Okay, so we are addicted to our mobile devices and other online technology and we stuff our work days with too many meetings, leaving little time get work done. Now wonder so many professionals complain that they don’t have time to do their jobs!
The article provides a number of really good practice tips. I personally have been applying these techniques for many years and find that if I don’t work in this way, I end up overwhelmed and stressed out. Here’s how I do it:
- Practice Reflection Daily: I don’t immediately jump online and into email first thing in the morning. I make time for a morning walk, journal, drawing, or mindfulness breathing exercises on an app. I’ve found drawing Zentangles, a form of meditative art work that you can do in 10-15 minutes, has helped improve focus.
- Organize tasks and Guard Your Calendar. Another common mistake is letting other people fill in your calendar. You have to make sure you leave enough time to accomplish complex, creative tasks. This is a constant battle for me, but I block out “Green Time” on my calendar for work related tasks that require concentration and try to not schedule meetings or conference calls during those times. Some times you need 90 minute, half-day, or even multiple days for creative immersion, especially for writing and high concentration tasks. I use an analog system called “Bullet Journal“to organize tasks. I’ve also learned to chunk out work flow with the important first step of organizing for the task – gathering digital bites and pieces I need to accomplish a task in one place so I don’t have to start the task fishing through email.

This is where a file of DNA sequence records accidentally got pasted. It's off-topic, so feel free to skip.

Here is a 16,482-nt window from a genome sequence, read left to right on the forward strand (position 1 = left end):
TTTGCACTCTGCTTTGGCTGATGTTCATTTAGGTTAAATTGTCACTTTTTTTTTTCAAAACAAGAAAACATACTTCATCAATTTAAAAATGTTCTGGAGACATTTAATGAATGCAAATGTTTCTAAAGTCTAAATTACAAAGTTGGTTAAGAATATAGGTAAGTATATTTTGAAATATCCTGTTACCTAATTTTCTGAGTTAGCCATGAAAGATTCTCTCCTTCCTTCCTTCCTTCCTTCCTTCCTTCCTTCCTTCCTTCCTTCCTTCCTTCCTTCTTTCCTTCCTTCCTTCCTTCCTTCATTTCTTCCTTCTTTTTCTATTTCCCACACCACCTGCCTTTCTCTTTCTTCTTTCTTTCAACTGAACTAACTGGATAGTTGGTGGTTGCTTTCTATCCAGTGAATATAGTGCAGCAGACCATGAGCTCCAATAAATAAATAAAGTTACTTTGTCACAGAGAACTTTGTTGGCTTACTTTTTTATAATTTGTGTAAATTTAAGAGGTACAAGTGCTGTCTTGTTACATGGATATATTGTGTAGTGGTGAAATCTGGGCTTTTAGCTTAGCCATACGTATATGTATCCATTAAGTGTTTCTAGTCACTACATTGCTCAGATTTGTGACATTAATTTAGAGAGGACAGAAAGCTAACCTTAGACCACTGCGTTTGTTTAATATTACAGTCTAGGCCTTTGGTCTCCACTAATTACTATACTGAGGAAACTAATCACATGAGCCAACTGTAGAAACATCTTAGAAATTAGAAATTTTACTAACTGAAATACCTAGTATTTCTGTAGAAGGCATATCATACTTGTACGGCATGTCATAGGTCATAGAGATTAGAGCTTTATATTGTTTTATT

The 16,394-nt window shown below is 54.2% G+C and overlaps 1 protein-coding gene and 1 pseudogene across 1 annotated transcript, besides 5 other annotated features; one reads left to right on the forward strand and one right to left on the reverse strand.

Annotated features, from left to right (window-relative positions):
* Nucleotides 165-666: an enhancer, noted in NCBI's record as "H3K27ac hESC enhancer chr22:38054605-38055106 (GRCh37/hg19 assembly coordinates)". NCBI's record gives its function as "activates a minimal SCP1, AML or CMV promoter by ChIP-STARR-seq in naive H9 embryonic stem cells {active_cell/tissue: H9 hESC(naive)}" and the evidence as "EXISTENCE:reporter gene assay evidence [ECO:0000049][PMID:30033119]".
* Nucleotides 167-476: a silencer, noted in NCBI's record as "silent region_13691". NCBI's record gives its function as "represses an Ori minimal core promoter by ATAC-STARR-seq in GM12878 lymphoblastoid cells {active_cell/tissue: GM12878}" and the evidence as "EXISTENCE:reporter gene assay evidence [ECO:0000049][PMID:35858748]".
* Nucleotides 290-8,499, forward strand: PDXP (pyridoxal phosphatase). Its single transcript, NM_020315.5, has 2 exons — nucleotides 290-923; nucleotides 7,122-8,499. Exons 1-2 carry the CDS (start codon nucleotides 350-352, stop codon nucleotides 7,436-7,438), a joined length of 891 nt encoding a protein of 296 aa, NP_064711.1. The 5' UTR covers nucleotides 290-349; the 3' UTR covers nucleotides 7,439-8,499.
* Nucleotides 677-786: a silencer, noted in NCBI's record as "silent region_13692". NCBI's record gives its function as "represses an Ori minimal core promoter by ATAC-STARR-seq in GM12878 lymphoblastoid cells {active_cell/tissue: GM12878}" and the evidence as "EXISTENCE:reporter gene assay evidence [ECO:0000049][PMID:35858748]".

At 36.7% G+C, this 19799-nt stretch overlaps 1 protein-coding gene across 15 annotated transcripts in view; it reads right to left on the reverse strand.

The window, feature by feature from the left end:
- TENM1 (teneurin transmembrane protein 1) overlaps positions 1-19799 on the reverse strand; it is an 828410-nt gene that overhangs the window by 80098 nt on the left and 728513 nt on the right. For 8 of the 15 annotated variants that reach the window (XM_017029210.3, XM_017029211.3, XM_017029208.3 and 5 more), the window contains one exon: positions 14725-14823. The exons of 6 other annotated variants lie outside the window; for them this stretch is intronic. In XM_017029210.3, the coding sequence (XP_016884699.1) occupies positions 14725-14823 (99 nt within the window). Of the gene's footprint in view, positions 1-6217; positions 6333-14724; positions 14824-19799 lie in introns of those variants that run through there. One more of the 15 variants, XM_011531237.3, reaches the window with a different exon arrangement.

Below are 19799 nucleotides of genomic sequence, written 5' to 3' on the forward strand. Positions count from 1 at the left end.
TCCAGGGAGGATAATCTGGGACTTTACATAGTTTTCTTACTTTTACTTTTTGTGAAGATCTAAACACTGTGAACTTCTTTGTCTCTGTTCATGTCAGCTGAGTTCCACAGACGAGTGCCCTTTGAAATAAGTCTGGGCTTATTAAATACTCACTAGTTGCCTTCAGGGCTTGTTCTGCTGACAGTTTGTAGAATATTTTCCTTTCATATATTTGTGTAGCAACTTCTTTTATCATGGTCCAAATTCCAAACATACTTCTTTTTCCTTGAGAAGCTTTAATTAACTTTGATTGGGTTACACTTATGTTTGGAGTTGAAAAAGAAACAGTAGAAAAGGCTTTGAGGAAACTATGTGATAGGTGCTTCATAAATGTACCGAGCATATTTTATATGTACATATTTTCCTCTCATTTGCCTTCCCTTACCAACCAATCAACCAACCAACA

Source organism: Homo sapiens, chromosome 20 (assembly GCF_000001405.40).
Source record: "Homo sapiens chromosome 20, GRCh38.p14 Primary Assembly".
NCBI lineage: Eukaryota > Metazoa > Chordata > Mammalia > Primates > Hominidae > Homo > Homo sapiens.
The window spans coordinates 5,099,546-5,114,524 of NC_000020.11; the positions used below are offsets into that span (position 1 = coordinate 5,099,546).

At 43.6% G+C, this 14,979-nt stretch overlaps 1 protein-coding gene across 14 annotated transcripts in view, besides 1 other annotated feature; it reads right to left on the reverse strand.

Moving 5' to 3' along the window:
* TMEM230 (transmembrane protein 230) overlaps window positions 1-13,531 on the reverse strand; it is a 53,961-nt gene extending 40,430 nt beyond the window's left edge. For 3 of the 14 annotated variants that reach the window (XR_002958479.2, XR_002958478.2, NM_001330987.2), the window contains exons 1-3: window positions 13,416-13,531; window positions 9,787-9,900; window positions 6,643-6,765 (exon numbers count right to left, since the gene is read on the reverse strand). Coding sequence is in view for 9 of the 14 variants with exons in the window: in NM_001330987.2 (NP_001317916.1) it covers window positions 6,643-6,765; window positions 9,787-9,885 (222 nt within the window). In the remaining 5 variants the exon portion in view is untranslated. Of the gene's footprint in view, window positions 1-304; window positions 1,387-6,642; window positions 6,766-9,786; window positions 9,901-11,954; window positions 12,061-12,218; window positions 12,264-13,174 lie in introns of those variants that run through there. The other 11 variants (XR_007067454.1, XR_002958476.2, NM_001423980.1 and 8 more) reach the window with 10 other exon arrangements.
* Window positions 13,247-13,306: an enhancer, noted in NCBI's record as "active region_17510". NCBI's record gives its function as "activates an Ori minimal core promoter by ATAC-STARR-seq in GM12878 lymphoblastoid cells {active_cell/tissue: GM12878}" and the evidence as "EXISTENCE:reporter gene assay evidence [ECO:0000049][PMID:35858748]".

- Clear the Clutter: I’m also a fan of Marie Kondo’s book and have applied her ideas to building a professional network. However, sometimes when I feel overwhelmed, I actually clean and clear all the paper or digital clutter from desktop. I don’t do this as a work avoidance behavior (well, maybe a few times), but it helps me shift my brain and take a small break that replenishes my energy.
- Improve Meetings: I’ve written a lot about effective meetings, both face-to-face and virtual. Two important tips. Work in some buffer time into your meetings and make them shorter. Why is the default time for a meeting have to be an hour? Try 30 minute meetings so it gives you some time to process the meeting and avoid scheduling them back to back. I have tried and often succeed to limit the number of meetings I have a day and typically avoid scheduling in the middle of best concentration times.
- Work to Your Energy: I have found the work of Tony Schwartz, The Energy Project and his best selling book, “The Way We Are Working Isn’t Working” to be valuable. His approach is about helping employees get energized to help transform organizations. I shared some tips and examples about how nonprofits use this way of working to their advantage in this blog post, The Secret Every Successful Nonprofit Leader Knows About Being Productive.
What do you think are the most important skills that nonprofit professionals and leaders need to manage their attention and be productive? What is the best way to design professional development for today’s busy, hyperconnected nonprofit professionals?
If you have read this far, please take a moment and pre-order my forthcoming book, The Happy Healthy Nonprofit: Strategies for Impact without Burnout. Thank you